I feel like it is so pathetic for me to have al these needs, and that I am being manipulative trying to get these needs met in inappropriate ways - from the wrong people.
Okay, so here is what I wrote Linda. Please let me know if you think I need to change, add, or remove anything:
I'm glad you were okay with reading my letter Friday and that we were able to talk some of the things through. I was super nervous before our appointment, and it was much better than I feared. Thank you for handling things so well with me and for considering my feelings and for being so kind.
Thank you also for calling Friday evening and for your message. It made me feel good that you were thinking of me and told me so. That makes me less alone and like you are on my side. I didn't doubt that you were on my side - I didn't mean that. But it's just nice to be reassured of it.
As a side note, I'm glad you like the Matt Redmond song, but I hate to think of you driving hours listening to one song over and over. As soon as I have the time, I'm definitely going to make you some road trip CDs.
There is nothing you are doing that makes me feel like you think badly of me. It's just my own shame - it didn't come from you. I think I am just projecting it onto you and expecting that you should feel disgusted with me. It's nothing in your words or actions - it's my own feelings. I know I may have seemed accusatory, and I apologize. I know that it's my own feelings, although I'm not sure what to do about it.
And you had no reason to apologize or feel bad about what happened last Tuesday. You did everything you could do, and it wasn't your fault. I had just wanted to share what I had been feeling at the time. To me, I was going through this really scary thing and I couldn't stop it. The voices were awful and the feeling that I was floating above myself kind of freaked me out. It was, too, as if I were stuck in what happened. I hadn't heard you say anything - either because I was "somewhere else" or because I had my hands over my ears (or maybe both) - and when I kind of snapped out of it, you were sitting there and I thought that you knew what had just been going on and where I "had been," almost like you had been three, too, watching. I don't know why I thought that - I know it was totally irrational and could not be true. But at the time, that's what I thought, and I didn't understand why you didn't rescue me. That's why I was kind of hurt. I thought you were leaving me to fend for myself and I didn't know why, unless it was because you were disgusted by the things I had told you.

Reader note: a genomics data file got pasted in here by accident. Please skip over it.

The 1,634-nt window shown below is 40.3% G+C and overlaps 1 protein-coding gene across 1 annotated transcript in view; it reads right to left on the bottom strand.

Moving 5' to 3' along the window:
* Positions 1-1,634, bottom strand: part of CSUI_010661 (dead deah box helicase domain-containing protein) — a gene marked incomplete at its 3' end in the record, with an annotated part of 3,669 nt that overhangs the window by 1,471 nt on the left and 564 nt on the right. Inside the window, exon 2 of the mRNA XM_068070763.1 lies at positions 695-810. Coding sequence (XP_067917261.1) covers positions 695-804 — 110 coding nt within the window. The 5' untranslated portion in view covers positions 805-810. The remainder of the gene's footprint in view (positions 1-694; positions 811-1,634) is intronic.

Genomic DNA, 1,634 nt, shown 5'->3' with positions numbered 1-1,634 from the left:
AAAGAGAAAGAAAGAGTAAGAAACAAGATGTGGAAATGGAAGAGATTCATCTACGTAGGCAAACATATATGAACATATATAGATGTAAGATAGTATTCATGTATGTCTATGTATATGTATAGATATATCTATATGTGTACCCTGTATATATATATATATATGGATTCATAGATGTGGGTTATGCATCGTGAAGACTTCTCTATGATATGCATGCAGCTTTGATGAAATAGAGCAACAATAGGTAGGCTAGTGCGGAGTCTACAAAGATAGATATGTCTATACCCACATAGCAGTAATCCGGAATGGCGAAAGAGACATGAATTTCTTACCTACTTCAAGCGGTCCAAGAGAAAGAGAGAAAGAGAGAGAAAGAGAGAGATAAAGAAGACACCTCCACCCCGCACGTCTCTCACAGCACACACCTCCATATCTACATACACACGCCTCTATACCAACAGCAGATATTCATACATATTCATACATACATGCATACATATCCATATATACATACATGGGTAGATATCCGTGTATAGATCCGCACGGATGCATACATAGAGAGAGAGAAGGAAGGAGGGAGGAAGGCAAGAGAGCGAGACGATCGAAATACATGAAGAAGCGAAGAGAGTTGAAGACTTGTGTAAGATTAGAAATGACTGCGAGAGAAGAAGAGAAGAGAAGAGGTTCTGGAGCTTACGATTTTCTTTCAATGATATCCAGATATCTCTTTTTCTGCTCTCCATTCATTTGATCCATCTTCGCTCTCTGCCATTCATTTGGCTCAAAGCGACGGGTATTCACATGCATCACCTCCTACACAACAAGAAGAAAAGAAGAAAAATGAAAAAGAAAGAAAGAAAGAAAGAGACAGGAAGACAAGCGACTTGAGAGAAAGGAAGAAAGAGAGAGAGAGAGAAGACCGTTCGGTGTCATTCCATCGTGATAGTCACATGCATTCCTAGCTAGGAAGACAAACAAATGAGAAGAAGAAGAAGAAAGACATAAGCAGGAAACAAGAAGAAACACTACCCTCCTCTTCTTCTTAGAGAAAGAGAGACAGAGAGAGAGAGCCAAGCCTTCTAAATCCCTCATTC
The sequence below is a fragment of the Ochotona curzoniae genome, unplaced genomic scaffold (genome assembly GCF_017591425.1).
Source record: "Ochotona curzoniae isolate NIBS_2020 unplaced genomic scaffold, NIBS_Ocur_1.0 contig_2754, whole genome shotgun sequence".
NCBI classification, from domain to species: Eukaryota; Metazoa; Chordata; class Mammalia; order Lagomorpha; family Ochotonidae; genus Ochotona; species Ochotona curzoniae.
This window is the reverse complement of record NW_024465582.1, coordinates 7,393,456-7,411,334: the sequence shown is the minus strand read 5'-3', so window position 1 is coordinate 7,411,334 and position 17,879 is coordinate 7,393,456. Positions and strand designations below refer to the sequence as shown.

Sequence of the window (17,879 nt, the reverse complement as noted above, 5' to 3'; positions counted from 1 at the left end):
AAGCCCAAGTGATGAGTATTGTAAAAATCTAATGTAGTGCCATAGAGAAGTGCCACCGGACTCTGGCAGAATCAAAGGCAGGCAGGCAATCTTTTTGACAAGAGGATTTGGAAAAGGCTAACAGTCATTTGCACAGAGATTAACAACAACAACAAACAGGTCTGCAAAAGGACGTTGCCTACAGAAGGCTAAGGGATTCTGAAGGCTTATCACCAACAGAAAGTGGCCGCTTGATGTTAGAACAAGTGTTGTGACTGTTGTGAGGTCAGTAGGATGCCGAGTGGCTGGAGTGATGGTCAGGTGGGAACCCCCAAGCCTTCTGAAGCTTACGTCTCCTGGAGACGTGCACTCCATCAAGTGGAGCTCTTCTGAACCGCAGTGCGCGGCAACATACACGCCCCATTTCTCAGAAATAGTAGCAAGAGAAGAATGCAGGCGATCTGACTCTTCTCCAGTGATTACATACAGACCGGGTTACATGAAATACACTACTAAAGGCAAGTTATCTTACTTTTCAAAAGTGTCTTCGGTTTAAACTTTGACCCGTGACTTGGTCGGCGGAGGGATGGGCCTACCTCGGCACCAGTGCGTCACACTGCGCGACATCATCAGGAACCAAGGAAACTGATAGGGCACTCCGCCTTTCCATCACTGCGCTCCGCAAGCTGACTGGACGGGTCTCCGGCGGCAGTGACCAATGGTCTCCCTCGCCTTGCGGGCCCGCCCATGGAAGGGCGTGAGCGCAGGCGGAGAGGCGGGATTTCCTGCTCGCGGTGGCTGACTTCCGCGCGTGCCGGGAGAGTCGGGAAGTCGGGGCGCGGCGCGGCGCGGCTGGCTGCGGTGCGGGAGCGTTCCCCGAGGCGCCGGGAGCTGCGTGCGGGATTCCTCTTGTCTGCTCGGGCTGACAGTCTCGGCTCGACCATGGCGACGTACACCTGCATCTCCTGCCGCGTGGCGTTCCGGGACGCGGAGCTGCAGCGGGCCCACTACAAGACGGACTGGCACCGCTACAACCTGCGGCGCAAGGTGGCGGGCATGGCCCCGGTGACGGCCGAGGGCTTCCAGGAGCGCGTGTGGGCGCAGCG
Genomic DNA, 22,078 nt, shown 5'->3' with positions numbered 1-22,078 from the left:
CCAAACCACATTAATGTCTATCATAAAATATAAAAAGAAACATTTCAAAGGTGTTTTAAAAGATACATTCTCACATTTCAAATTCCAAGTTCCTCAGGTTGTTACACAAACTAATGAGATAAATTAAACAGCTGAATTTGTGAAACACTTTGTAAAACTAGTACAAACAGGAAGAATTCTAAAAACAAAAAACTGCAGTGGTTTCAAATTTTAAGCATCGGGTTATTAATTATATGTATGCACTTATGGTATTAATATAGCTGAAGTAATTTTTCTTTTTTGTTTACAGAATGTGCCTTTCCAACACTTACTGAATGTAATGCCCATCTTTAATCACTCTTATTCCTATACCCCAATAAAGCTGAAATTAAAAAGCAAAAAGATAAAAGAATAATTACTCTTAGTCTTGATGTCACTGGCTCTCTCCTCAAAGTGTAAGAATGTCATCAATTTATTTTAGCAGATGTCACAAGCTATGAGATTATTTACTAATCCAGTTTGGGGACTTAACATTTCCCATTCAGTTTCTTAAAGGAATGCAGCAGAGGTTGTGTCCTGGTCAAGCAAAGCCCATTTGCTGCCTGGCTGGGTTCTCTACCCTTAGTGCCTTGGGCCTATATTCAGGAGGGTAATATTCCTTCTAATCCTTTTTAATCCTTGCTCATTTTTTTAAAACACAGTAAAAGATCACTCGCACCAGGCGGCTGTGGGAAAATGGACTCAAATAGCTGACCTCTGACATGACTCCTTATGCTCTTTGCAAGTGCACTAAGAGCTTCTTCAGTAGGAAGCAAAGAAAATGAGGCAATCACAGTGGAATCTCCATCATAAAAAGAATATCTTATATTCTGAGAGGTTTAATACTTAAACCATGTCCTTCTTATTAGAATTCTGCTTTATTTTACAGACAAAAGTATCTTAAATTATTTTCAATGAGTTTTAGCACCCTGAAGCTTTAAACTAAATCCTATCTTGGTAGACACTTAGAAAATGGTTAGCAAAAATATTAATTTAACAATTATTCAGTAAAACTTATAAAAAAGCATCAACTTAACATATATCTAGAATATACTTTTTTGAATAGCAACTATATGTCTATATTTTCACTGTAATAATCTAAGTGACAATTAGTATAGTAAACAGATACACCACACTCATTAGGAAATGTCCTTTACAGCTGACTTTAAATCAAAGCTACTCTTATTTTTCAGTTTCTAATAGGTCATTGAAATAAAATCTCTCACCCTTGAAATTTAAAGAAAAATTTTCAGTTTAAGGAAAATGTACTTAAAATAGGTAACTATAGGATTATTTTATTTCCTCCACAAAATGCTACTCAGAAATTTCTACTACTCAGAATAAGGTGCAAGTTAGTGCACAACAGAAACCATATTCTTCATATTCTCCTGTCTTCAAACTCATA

But that wasn't your fault at all. You weren't there in my head and I know you had no idea what was going on. And I don't know what you could have done, even if you had known what was going on.
And as far as my feelings about being embarrassed and humiliated about the fact that you know all this stuff and what happened and what I did, there is nothing you did to cause me to feel this way, and there was nothing you could do at that time (even if I had told you then what I was feeling).
Thank you for taking my feelings and concerns seriously. That means a lot. I was afraid you would not understand and I would feel like my feelings weren't valid.
It scares me how dependent I am on you. From what you have told me and what I have read, that is normal at this point in therapy. But it still makes me worry and feel very vulnerable. You could crush me if you wanted to.
Also, we have discussed that most of my friends here are my parents' age, and that I'm likely trying to fulfill some need. We also recently talked abut the fact that this is probably a factor in why I was drawn to you right away and trusted you early (early for me).
But here's the concern: not only am I dependent on you because of your support and the nature of therapy; I think part of me sometimes wants or expects you to take care of me and keep me safe - like you are my mother. I seriously expect sometimes, if something hard or scary is going on, that you will sit by me or hold my hand or put your arm around me to comfort me and let me know it's okay. Not that my own mother ever acted that way, but it is the way I envision a good, caring mother would act, and I know you are a great mother to your daughters. But you are not my mother. I totally realize that, and I realize you can't be my mother-figure. I know there are all sorts of ethical issues that arise for you, as well as just common sense. I hope I am not freaking you out by telling you this.
I feel bad that I feel that way sometimes, and I am sorry. I wasn't going to tell you this, because I don't want you to think I'm crazy or weird or something worse. But then I felt like I need to be up front and totally honest with you. ‘M sure you probably have or would have figured it out yourself anyway.